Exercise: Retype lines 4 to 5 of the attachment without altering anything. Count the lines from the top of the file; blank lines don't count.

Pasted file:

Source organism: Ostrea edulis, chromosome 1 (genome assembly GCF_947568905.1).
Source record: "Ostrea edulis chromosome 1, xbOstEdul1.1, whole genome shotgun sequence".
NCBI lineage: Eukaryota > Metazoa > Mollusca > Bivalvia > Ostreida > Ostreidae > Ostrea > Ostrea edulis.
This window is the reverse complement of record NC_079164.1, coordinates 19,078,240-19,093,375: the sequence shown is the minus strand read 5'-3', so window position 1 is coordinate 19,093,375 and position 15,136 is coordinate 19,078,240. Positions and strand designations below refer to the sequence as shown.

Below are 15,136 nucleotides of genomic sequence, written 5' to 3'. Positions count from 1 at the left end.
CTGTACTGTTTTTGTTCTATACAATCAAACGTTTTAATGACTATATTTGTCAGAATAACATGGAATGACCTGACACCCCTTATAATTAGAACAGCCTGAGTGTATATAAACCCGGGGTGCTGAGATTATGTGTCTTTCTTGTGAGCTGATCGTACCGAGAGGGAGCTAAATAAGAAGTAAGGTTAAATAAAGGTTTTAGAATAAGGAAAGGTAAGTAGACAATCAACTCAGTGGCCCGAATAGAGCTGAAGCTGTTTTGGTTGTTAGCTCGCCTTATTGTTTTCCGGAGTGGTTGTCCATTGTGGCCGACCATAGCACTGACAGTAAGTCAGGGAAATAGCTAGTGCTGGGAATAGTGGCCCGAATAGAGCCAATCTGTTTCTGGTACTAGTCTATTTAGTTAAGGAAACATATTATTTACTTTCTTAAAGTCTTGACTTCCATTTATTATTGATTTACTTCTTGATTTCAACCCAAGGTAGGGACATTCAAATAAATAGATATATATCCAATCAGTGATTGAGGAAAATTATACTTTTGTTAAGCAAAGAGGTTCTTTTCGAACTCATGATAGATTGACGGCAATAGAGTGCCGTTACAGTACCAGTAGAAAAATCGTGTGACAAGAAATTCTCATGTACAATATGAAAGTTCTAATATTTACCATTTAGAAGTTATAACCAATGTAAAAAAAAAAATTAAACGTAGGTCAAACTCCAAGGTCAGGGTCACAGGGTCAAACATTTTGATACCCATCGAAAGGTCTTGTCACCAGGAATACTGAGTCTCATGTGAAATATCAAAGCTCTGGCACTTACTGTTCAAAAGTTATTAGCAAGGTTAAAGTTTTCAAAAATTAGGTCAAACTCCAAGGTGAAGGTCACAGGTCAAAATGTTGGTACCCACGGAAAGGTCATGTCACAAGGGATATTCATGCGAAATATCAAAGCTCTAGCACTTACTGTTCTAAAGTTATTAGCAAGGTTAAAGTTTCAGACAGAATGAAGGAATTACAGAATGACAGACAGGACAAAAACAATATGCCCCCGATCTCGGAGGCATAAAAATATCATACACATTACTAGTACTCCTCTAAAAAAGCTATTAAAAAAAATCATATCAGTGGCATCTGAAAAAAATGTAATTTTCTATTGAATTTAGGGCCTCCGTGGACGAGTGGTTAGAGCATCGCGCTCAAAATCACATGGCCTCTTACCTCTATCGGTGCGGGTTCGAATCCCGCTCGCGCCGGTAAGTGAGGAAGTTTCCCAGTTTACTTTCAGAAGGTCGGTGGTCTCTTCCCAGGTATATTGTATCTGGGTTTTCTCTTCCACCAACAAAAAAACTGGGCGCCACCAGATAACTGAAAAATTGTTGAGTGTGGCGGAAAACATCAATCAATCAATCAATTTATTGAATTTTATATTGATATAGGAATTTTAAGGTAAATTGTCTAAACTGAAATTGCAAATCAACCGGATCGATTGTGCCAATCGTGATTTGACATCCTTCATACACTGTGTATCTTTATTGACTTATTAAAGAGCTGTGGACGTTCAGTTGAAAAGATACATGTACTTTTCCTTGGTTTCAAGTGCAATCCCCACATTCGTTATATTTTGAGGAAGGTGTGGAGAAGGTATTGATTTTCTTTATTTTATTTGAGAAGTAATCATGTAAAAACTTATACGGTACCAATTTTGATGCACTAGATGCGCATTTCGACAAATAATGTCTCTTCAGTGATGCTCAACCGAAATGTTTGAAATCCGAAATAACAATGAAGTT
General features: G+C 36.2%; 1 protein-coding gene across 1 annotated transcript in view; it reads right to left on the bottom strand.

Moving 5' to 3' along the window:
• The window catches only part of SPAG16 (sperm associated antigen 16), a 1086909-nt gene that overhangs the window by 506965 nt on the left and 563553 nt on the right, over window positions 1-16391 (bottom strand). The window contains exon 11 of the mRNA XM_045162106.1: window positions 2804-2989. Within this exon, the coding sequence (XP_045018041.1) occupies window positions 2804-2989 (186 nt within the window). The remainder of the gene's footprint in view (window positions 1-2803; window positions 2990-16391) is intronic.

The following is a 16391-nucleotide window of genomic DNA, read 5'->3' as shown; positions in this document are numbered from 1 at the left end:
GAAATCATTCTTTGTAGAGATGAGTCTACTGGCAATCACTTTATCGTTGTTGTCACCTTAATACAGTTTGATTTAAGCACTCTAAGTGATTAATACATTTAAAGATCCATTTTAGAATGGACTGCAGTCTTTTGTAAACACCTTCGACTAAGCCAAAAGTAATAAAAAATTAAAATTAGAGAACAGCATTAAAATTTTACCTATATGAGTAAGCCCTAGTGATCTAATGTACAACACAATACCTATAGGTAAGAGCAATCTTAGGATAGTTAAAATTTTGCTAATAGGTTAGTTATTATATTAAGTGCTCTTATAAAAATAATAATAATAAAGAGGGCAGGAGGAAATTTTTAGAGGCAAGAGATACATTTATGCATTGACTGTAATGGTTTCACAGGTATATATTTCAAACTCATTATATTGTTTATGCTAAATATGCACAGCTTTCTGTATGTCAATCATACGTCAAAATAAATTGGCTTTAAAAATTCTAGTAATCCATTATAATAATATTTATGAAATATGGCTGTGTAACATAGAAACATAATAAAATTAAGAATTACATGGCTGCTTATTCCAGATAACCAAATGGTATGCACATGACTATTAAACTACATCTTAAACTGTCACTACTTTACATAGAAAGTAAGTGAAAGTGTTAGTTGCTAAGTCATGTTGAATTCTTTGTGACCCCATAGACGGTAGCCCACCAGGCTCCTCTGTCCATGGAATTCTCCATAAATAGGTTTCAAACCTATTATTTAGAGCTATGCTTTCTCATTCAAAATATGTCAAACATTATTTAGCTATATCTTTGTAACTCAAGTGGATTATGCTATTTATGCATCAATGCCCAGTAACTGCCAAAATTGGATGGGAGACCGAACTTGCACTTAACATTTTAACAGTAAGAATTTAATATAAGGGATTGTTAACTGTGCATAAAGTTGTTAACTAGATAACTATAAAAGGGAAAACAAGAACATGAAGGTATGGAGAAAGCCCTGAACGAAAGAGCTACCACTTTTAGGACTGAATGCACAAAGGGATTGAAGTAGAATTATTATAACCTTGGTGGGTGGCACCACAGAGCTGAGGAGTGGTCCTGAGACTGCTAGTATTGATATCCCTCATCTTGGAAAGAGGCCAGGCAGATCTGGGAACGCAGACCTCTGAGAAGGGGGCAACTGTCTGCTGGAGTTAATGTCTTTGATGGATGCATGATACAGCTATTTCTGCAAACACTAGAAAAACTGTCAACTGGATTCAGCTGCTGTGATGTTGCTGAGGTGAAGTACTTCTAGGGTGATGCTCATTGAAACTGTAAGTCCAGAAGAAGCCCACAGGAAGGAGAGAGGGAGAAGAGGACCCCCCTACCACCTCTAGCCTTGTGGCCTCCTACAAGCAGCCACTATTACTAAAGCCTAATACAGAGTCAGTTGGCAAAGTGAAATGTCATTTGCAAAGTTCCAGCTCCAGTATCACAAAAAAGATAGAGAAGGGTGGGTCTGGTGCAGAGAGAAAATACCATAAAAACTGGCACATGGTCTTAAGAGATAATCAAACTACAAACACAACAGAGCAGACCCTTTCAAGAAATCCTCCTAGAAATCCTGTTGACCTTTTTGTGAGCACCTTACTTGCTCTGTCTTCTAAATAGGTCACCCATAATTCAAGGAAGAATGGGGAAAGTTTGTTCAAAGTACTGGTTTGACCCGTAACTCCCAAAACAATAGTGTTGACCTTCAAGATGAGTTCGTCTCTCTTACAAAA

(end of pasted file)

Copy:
This window is the reverse complement of record NC_079164.1, coordinates 19,078,240-19,093,375: the sequence shown is the minus strand read 5'-3', so window position 1 is coordinate 19,093,375 and position 15,136 is coordinate 19,078,240. Positions and strand designations below refer to the sequence as shown.

Below are 15,136 nucleotides of genomic sequence, written 5' to 3'. Positions count from 1 at the left end.